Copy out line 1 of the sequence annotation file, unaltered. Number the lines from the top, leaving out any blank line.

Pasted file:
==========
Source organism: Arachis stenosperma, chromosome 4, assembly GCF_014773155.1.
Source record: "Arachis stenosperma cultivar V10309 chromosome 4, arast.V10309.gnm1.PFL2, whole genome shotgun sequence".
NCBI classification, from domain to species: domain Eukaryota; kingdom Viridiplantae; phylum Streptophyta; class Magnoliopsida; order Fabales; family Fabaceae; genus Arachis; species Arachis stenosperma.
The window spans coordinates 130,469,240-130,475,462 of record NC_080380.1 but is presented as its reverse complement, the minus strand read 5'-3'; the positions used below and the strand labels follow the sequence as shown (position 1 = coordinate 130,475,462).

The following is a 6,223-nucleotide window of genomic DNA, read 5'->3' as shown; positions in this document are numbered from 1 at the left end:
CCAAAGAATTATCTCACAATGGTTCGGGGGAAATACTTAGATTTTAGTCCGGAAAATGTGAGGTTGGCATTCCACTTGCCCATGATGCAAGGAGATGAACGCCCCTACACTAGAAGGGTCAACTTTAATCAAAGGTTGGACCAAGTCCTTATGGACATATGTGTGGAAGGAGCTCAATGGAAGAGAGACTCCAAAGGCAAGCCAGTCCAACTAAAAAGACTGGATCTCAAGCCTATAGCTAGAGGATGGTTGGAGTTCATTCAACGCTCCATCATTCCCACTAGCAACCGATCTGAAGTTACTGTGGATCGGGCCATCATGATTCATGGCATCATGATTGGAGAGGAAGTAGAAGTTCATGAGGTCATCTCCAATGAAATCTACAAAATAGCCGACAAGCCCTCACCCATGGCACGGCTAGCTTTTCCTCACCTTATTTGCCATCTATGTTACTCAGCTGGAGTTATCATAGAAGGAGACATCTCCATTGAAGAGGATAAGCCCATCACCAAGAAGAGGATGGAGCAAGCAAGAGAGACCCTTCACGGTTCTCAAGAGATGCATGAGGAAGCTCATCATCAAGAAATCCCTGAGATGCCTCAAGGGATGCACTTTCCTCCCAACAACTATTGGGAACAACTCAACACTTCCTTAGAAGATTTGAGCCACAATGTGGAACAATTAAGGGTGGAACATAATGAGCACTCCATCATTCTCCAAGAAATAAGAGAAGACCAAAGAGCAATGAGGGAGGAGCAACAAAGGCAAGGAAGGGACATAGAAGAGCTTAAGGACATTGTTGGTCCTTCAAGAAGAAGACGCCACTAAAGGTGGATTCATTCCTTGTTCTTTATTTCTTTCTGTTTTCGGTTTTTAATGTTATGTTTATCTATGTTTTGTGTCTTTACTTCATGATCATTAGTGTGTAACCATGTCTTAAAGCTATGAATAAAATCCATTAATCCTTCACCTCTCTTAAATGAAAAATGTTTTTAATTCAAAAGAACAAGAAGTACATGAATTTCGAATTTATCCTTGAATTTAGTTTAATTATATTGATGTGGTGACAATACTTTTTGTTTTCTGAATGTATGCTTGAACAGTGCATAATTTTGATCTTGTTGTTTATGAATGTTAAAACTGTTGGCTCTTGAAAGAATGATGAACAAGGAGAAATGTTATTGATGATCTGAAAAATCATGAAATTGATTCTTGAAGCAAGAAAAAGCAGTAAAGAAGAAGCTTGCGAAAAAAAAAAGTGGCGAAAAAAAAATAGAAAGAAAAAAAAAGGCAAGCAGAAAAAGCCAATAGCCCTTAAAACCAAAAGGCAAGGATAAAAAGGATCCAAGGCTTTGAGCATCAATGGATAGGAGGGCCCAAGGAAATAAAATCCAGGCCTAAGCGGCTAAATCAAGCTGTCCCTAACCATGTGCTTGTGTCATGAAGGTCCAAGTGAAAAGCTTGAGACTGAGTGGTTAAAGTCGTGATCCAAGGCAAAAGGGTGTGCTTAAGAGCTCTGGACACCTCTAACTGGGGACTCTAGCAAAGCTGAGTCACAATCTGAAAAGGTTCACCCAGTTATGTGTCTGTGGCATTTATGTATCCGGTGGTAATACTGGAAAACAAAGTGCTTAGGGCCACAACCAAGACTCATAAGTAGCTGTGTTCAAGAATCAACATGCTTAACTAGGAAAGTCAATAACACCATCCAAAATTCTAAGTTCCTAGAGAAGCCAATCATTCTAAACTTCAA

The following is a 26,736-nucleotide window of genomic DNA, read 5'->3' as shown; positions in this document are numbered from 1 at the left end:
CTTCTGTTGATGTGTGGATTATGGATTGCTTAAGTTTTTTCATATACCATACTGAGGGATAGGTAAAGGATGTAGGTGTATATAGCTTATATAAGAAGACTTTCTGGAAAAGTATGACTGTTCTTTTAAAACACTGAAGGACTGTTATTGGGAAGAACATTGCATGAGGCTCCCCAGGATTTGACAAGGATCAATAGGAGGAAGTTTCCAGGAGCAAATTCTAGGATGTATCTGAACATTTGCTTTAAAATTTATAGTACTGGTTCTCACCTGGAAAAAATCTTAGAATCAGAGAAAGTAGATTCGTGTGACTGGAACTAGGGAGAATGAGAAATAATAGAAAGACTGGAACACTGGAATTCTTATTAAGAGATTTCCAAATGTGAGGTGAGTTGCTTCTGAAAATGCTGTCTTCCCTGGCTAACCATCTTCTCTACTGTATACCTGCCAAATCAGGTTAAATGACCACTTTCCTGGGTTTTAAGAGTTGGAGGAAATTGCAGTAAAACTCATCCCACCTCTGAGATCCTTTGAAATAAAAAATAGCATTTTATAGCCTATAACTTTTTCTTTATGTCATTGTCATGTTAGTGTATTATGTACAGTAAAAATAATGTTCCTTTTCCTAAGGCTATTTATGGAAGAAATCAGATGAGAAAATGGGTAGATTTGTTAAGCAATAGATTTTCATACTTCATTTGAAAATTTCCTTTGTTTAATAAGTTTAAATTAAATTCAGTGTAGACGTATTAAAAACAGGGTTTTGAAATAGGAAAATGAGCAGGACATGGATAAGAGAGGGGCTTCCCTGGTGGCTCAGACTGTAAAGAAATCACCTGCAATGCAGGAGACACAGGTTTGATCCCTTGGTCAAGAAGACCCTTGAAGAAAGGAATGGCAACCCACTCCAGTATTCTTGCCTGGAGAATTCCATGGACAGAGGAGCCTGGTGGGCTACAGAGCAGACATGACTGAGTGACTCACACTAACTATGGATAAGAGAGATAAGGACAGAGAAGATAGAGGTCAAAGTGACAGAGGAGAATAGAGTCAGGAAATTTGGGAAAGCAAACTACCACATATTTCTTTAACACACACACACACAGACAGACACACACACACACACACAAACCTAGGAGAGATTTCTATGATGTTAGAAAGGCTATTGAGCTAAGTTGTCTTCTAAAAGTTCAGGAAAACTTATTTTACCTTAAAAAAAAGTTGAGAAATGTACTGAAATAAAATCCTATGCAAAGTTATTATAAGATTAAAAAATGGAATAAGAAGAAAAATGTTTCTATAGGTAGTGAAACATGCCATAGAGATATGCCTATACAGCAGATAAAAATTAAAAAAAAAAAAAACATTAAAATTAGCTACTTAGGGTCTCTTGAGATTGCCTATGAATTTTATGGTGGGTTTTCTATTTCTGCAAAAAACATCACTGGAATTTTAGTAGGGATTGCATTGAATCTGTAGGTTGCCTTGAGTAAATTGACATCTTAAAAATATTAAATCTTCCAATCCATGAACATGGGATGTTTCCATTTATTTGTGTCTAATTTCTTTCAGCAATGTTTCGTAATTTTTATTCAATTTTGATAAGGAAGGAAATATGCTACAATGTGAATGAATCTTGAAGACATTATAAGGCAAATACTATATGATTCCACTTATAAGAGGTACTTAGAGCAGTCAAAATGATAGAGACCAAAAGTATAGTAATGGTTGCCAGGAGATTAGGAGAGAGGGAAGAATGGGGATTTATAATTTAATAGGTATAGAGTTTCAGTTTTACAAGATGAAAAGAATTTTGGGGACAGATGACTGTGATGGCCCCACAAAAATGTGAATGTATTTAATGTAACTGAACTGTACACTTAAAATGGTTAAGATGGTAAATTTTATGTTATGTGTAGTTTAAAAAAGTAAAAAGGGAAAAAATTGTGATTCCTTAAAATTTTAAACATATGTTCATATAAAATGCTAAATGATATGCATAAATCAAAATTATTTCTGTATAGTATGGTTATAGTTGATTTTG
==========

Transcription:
Source organism: Arachis stenosperma, chromosome 4, assembly GCF_014773155.1.